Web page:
Editor's Note: This article was written by the Kentucky Cabinet for Economic Development, which approved and paid for this post.
As the automotive sector builds toward a future that runs on electric power, Kentucky has moved quickly to stamp its place as a national leader in this burgeoning new market. Within the past seven months, the commonwealth has announced the two largest economic development projects in its history, and together they have established Kentucky as the new electric vehicle battery capital in the U.S.
In April, Kentucky Gov. Andy Beshear joined state and local officials and representatives from Japan-based Envision AESC to announce a $2 billion, state-of-the-art gigafactory in Bowling Green’s Kentucky Transpark. The 30 GWh plant will create 2,000 skilled jobs in South Central Kentucky, producing battery cells and modules to power next-generation EVs produced for multiple global automotive manufacturers.
“The future is now in Kentucky, and it is electric,” Gov. Beshear said. “Company leaders are quickly realizing the commonwealth has an unbelievable toolkit of resources that makes it the perfect location for anyone focused on growth within the EV and energy storage industries. This commitment from Envision AESC will increase Kentucky’s statewide battery production to 116GWh, making the commonwealth the nation’s top producer of electric-vehicle batteries. This investment further proves what we already know: Kentucky is a leader in this rapidly growing sector and will be for generations to come.”
For Envision AESC, the announcement marks the next stage of growth, with plans to produce new generation battery cells with 30 percent more energy density than the current generation, reduced charging time, and increased range and efficiency for EVs, powering up to 300,000 vehicles annually by 2027.
Company leaders are quickly realizing the commonwealth has an unbelievable toolkit of resources that makes it the perfect location for anyone focused on growth within the EV and energy storage industries.
Governor Andy Beshear, Kentucky
The announcement comes just months after Kentucky’s first game-changing EV battery project. Last September, Gov. Beshear joined executives from Ford Motor Co. and SK Innovation to announce the BlueOval SK Battery Park in Hardin County. The transformational $5.8 billion project is the single-largest economic development investment in state history and is set to create 5,000 jobs in the heart of the state.
BlueOval SK will be home to two battery plants to power the next generation of Ford and Lincoln electric vehicles, which Ford leadership anticipates will make up at least 40 percent of the company’s global sales by 2030. Production of advance lithium-ion batteries will generate 86 GWh and is set to begin in 2025. The operation’s high-tech capabilities will increase the cost-competitiveness and technological expertise of EV battery production in Kentucky and in the U.S., making electric vehicles more accessible and affordable for motorists.
According to the U.S. Energy Information Administration, U.S. large-scale battery storage capacity increased 35 percent from 2019 to 2020, with over 10,000 megawatts of additional large-scale battery power capacity in the United States expected by 2023 — 10 times the capacity reported just three years ago.
The commonwealth is at the center of this surge, leveraging its unique mix of central geographic location, logistics strength, and skilled workforce to establish itself as not just an excellent landing spot for EV-related companies for decades to come, but as a leader in the electric revolution.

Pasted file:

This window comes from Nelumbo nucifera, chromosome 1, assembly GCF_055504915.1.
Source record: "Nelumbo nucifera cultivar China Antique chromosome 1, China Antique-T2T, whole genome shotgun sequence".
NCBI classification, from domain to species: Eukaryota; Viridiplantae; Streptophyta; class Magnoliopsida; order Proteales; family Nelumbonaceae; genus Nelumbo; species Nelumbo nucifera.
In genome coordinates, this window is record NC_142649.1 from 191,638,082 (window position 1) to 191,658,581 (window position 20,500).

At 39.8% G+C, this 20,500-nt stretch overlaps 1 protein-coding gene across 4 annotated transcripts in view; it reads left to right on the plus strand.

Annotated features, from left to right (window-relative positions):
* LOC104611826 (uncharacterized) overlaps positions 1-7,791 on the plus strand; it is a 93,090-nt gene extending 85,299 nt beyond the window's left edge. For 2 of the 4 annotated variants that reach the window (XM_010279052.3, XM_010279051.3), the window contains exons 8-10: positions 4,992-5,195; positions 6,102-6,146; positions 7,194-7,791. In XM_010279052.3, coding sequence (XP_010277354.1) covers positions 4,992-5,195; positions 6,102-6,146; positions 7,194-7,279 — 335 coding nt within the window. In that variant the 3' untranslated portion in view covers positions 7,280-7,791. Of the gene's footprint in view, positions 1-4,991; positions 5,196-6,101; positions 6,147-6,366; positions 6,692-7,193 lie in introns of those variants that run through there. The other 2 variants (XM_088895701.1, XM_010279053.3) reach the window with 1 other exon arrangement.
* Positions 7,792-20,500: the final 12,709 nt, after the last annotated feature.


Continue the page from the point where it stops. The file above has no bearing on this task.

On the heels of the two largest economic development investments in state history, Kentucky has staked its claim as a major player in the future of the automotive industry.
Kentucky’s EV Growth Goes Beyond Battery Production
Numerous other projects across the commonwealth are helping solidify Kentucky’s EV growth. In January 2021, Hitachi Automotive Electric Inc. announced they were establishing a new, 200-job operation in Berea to manufacture motors for electric vehicles. The company currently operates four facilities in the commonwealth and plans to supply motors on a Tier 1 basis to Honda of America Mfg. Inc.
Kentucky’s many advantages, including its longstanding automotive strength, combined with a proactive, aggressive approach to the rapidly evolving sector, have set the standard for a modern, electrified economy.
In August 2021, Martinrea Hopkinsville LLC, a Tier 1 automotive supplier of lightweight structures and propulsion systems, announced its expansion in Christian County with an investment of more than $31 million that will create 33 quality job opportunities. The project will see Martinrea expand its more than 400,000-square-foot facility by 38,500 square feet to support its growing business with added production of lightweight, high-strength structural steel products for internal combustion engine and battery electric vehicles.
This announcement was followed up in January 2022 with the Quadrant expansion, a new $95 million-plus rare-earth magnet manufacturing operation in Louisville, the company’s first mass production facility in the U.S., which will create 200 full-time jobs for Kentuckians. The new location builds on the company’s goal to build a world-class magnetics, manufacturing, and research campus and positions the company and community as leaders in attracting a critical and innovative industry back to the U.S.
Kentucky’s many advantages, including its longstanding automotive strength, combined with a proactive, aggressive approach to the rapidly evolving sector, have set the standard for a modern, electrified economy. Gov. Beshear and Kentucky have made it clear the commonwealth is charged up for this growing industry — and the future is now.